By Kevin E. Noonan --
Last week, what is described as "a broad coalition" representing patent holders and inventors sent a letter to Representatives Bob Goodlatte (VA, 6th) and John Conyers (MI, 13th), Chairman and Ranking Member, respectively, of the House Judiciary Committee; and Senators Chuck Grassley (R-IA) and Patrick Leahy (D-VT), Chairman and Ranking Member, respectively, of the Senate Judiciary Committee, regarding the potential for "patent reform" legislation in this Congress.
The letter begins with the groups bona fides, that the signatories "represent the majority of the nation's patent holders and inventors," and a reminder that they represent "thousands of organizations that employ millions of workers in the United States." The letter then gets right to the point: first, that "the future of the U.S. economy, including domestic job growth and our competitive advantage in the global economy" requires a strong patent system that not only provides incentives for inventors to inventor but "protects their inventions from unfair copying by others."
De reguerre, the letter expresses appreciation for the hard work of the committee and a desire to work together. But the letter also promises that the coalition "will continue to strongly oppose legislation that would weaken the overall patent system and thereby diminish innovation and job creation in the U.S." The letter also points out that the legal landscape has changed since Rep. Goodlatte introduced his whimsically named "Innovation Act" (H.R. 3309) in the last Congress. These changes include the five patent cases decided by the Supreme Court in 2014 (Alice, Nautilis, Limelight, Octane Fitness and Highmark), which "are already making it easier to defeat patents, including the kind of patents that often are asserted in abusive litigation, and disincentivizing the bringing of meritless claims." Also noted are the IPR and CBM provisions of the Leahy-Smith America Invents Act, which "increase patent quality and reduce abusive practices"; the effects of these provisions (which "allow anyone to challenge patents in a fast, relatively inexpensive proceeding before the  PTAB") "are only now beginning to take hold." The availability of these provisions have affected litigation, wherein district court judges "are now granting 80% of all motions to stay patent litigation" for patents involved in such proceedings. Evidence for the effectiveness of IPR and CBM proceedings before the PTAB as illustrated by the statistics that "more than 2,300 patents" have been challenged in the two years since the PTO began implementation, and "fully 75% of the involved claims have been found unpatentable and only about 20% of all patents have survived the proceedings with no changes."
The letter also cites the changes adopted by the Judicial Conference of the United States raising the pleadings standards for patent cases and limiting discovery to what is "proportional to the needs of the case," which the letter asserts will "reduc[e] the ability of patent plaintiffs to use unnecessary discovery requests to drive up [litigation] costs for defendants in an effort to force unwarranted settlements." These changes are expressly directed to provisions of H.R. 3309 intended to have just those effects.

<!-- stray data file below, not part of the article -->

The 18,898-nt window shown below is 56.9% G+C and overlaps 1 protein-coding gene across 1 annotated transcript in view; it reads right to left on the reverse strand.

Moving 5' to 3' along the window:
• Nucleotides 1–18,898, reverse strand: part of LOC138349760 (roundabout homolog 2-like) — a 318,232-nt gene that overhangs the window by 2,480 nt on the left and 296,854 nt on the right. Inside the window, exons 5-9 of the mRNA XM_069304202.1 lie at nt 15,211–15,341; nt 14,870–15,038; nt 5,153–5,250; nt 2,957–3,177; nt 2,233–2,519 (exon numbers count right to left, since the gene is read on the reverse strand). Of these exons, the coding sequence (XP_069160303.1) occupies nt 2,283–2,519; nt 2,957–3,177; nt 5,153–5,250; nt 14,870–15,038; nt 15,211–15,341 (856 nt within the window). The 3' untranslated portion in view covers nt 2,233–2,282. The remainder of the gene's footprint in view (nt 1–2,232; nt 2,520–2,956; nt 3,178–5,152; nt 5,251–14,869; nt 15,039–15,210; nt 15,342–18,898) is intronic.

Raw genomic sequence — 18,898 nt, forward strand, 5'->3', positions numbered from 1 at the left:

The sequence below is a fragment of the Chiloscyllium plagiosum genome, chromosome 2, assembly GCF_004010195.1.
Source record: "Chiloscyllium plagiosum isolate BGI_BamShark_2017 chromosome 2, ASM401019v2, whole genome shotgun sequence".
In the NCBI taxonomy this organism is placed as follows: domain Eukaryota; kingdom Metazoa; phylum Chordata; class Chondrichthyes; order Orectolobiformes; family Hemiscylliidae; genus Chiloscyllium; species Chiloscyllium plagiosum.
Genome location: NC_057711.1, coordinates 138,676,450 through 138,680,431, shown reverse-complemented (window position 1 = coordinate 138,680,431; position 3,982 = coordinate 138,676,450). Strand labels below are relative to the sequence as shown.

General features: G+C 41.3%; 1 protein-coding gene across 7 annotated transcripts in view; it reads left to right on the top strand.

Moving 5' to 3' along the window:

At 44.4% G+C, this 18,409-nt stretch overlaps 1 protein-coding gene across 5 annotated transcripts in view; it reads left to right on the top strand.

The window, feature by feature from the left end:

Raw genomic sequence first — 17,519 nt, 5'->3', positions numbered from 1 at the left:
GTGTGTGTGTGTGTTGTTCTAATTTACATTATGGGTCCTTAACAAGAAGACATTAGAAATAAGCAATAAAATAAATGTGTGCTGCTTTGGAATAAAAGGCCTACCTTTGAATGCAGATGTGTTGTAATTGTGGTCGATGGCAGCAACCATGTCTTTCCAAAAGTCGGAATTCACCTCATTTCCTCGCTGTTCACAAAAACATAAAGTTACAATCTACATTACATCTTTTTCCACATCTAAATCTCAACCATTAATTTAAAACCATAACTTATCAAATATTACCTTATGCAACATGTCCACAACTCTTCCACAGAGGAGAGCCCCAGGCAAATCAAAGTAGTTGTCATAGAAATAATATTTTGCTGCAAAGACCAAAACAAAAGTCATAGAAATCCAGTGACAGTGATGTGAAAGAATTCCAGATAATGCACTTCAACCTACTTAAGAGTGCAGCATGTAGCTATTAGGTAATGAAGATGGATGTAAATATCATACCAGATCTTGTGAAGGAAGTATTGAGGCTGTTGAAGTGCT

Finally, the letter notes the efforts of the Federal Trade Commission and states attorneys general to "combat abusive patent demand letters and protect small businesses and consumers from unscrupulous practices" and the settlements imposed on MPHJ Technology investments by the FTC and N.Y. State attorney general.
The letter concludes that "[t]aken together, these judicial and administrative developments, and the plunge in the patent litigation rate, have fundamentally changed the landscape under which patent legislation should be considered." These developments should be considered "[a]s Congress considers potential changes to the patent system that threaten the constitutionally-guaranteed property rights of innovators." While again pledging their support "to make improvements to patent law that protect small business, consumers, and the general public from abusive patent litigation," the letter promises that its signatories will "zealously guard the United States' competitive edge as the dominant global leader in innovation."
This letter is a refreshing, robust and impassioned defense of the U.S. patent system, which has become the whipping boy for every politician, editor, and putative technology pundit (as well as not a few misguided Supreme Court Justices) over the past ten years. It's about time.
* These include companies such as Amgen, Dolby Laboratories, Qualcomm, Tessera Technolgies, Alexion Pharmaceuticals, AstraZeneca Pharmaceuticals, DuPont, Biogen Idec, Genzyme, Sunovion Pharmaceuticals, Monsanto, Bayer Crop Science, Celgene, DSM North America, and Merck & Co.; industry groups including BIO, Arizona BioIndustry Association, BioFlorida, San Diego Inventors Forum, Colorado Bioscience Association, CURE – Connecticut United for Research Excellence, BayBio, SoCalBio, IEEE-USA, Medical Device Manufacturers Association, National Small Business Association, National Venture Capital Association, PhRMA, Small Business Technology Council, Indiana Manufacturers Association, Massachusetts Biotechnology Council, and the North Carolina Biosciences Organization; universities and university groups, including Association of American Universities, Association of Public Land Grant Universities, Cedar Sinai Medical Center, Colorado School of Mines, and WARF.